Curiosity findings show 2 percent of Mars soil contains water
The first analysis of soil dug up by the Curiosity rover reveals new insights into the red planet's propensity for retaining water beneath its surface.
Nick StattFormer Staff Reporter / News
Nick Statt was a staff reporter for CNET News covering Microsoft, gaming, and technology you sometimes wear. He previously wrote for ReadWrite, was a news associate at the social-news app Flipboard, and his work has appeared in Popular Science and Newsweek. When not complaining about Bay Area bagel quality, he can be found spending a questionable amount of time contemplating his relationship with video games.
After examining fine-grained soil particles extracted by the Curiosity rover from beneath the surface of Mars, scientists have concluded that roughly 2 percent of the Martian surface soil is made up of water. While showing no indication of organic material besides Earth-transported microbes, the results bode well for future manned missions to Mars, wherein astronauts could mine the soil for water, and advance scientists' understanding of Mars' history.
The findings, published Thursday in the journal Science, are part of one article in a five-paper special section on the Curiosity mission that began in August 2012. "One of the most exciting results from this very first solid sample ingested by Curiosity is the high percentage of water in the soil," lead author Laurie Leshin, dean of the School Science at Rensselaer Polytechnic Institute, said in a NASA press release.
A look at Curiosity's first year on Mars (pictures)
The tool Curiosity used to analyze the sample was a collection of instruments called Sample Analysis at Mars, or SAM, that contains a gas chromatograph, a mass spectrometer, and a tunable laser spectrometer.
The rover first scooped up dirt, dust, and finely grained soil from a 2.5-inch-deep hole it dug in a patch of Mars' soil referred to as Rocknest back in February. Then a tiny, pill-size portion of the sample was fed into SAM, where it was heated to 1,535 degrees Fahrenheit.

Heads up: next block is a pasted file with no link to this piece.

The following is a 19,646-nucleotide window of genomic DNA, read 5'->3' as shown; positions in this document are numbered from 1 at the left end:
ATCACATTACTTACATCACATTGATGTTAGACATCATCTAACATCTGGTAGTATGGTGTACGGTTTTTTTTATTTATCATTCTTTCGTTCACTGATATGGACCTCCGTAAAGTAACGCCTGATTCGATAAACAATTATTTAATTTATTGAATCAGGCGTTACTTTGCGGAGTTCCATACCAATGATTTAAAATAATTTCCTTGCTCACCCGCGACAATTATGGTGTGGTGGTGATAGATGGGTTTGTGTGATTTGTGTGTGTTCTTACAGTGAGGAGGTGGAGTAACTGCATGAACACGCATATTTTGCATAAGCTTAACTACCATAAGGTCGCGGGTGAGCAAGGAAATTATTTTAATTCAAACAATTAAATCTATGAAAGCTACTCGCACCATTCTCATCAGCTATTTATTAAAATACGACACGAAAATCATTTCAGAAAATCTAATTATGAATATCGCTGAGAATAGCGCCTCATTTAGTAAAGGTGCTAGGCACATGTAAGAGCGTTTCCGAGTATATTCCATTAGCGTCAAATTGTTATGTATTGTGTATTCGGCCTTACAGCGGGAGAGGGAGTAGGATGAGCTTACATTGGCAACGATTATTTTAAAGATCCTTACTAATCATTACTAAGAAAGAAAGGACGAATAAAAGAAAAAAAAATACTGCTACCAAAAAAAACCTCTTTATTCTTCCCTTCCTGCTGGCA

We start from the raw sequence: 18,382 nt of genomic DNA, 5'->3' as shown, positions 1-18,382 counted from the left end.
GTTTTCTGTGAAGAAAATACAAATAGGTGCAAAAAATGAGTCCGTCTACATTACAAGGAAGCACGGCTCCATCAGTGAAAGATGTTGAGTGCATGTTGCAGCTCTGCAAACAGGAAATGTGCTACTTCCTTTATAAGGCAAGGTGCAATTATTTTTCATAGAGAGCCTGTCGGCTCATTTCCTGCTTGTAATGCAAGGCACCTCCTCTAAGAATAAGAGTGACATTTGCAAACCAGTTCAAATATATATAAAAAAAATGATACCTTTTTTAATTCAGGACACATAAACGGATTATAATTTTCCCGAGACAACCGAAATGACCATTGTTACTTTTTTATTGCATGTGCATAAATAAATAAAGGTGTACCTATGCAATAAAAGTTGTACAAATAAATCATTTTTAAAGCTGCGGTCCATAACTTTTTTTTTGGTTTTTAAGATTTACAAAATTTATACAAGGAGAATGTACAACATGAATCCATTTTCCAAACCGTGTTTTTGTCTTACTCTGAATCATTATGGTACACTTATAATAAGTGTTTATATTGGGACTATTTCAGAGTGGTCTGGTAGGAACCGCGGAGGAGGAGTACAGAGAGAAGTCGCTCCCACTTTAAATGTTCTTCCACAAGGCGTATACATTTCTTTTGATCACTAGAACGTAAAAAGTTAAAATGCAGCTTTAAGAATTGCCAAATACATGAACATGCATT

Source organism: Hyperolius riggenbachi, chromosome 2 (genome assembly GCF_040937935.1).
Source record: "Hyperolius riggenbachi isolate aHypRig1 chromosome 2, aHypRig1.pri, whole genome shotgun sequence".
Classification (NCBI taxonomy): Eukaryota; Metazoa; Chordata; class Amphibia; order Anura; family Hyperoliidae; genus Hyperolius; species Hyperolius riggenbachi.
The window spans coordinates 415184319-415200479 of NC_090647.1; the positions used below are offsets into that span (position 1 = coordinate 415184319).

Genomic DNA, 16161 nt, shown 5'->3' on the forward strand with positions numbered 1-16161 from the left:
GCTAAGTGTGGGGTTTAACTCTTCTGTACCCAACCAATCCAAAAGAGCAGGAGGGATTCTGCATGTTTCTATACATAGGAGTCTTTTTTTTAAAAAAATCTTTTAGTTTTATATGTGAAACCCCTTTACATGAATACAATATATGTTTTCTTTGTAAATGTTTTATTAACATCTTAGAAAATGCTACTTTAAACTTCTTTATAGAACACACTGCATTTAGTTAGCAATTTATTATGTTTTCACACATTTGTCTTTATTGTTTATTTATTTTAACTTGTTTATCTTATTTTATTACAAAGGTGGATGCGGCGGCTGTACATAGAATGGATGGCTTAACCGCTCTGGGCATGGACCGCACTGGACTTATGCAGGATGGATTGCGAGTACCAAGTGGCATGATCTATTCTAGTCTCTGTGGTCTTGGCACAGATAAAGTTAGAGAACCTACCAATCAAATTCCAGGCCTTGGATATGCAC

The gases that were released -- which included significant portions of carbon dioxide, oxygen, and sulfur compounds -- were analyzed, and gaseous carbonite was found in a quantity that suggests the water presence in Martian soil.
"This work not only demonstrates that SAM is working beautifully on Mars, but also shows how SAM fits into Curiosity's powerful and comprehensive suite of scientific instruments," said Paul Mahaffy, a lead investigator for SAM at NASA's Goddard Space Flight Center.
The lack of methane thus far indicates that the rover has little chance of finding active microbial life on the planet, but the existence of water in such great quantities in the surface soil brings scientists one step closer to piecing together the planet's past potential for harboring life.
"By combining analyses of water and other volatiles from SAM with mineralogical, chemical, and geological data from Curiosity's other instruments, we have the most comprehensive information ever obtained on Martian surface fines," added Mahaffy. "These data greatly advance our understanding surface processes and the action of water on Mars."